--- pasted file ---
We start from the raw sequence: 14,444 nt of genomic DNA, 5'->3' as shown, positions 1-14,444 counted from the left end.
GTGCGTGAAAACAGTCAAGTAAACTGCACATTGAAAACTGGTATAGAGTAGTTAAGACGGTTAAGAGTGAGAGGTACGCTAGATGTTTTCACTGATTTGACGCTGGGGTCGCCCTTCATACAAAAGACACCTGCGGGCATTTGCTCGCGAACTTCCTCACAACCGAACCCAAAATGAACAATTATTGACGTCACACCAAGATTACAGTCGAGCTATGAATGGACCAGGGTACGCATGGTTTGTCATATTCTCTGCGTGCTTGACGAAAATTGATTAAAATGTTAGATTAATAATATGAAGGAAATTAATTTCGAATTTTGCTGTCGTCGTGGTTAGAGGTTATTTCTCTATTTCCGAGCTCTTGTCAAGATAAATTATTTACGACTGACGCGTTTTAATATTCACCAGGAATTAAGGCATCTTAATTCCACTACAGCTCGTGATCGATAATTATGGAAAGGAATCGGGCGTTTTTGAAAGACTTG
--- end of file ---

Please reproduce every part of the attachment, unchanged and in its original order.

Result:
We start from the raw sequence: 14,444 nt of genomic DNA, 5'->3' as shown, positions 1-14,444 counted from the left end.
GTGCGTGAAAACAGTCAAGTAAACTGCACATTGAAAACTGGTATAGAGTAGTTAAGACGGTTAAGAGTGAGAGGTACGCTAGATGTTTTCACTGATTTGACGCTGGGGTCGCCCTTCATACAAAAGACACCTGCGGGCATTTGCTCGCGAACTTCCTCACAACCGAACCCAAAATGAACAATTATTGACGTCACACCAAGATTACAGTCGAGCTATGAATGGACCAGGGTACGCATGGTTTGTCATATTCTCTGCGTGCTTGACGAAAATTGATTAAAATGTTAGATTAATAATATGAAGGAAATTAATTTCGAATTTTGCTGTCGTCGTGGTTAGAGGTTATTTCTCTATTTCCGAGCTCTTGTCAAGATAAATTATTTACGACTGACGCGTTTTAATATTCACCAGGAATTAAGGCATCTTAATTCCACTACAGCTCGTGATCGATAATTATGGAAAGGAATCGGGCGTTTTTGAAAGACTTG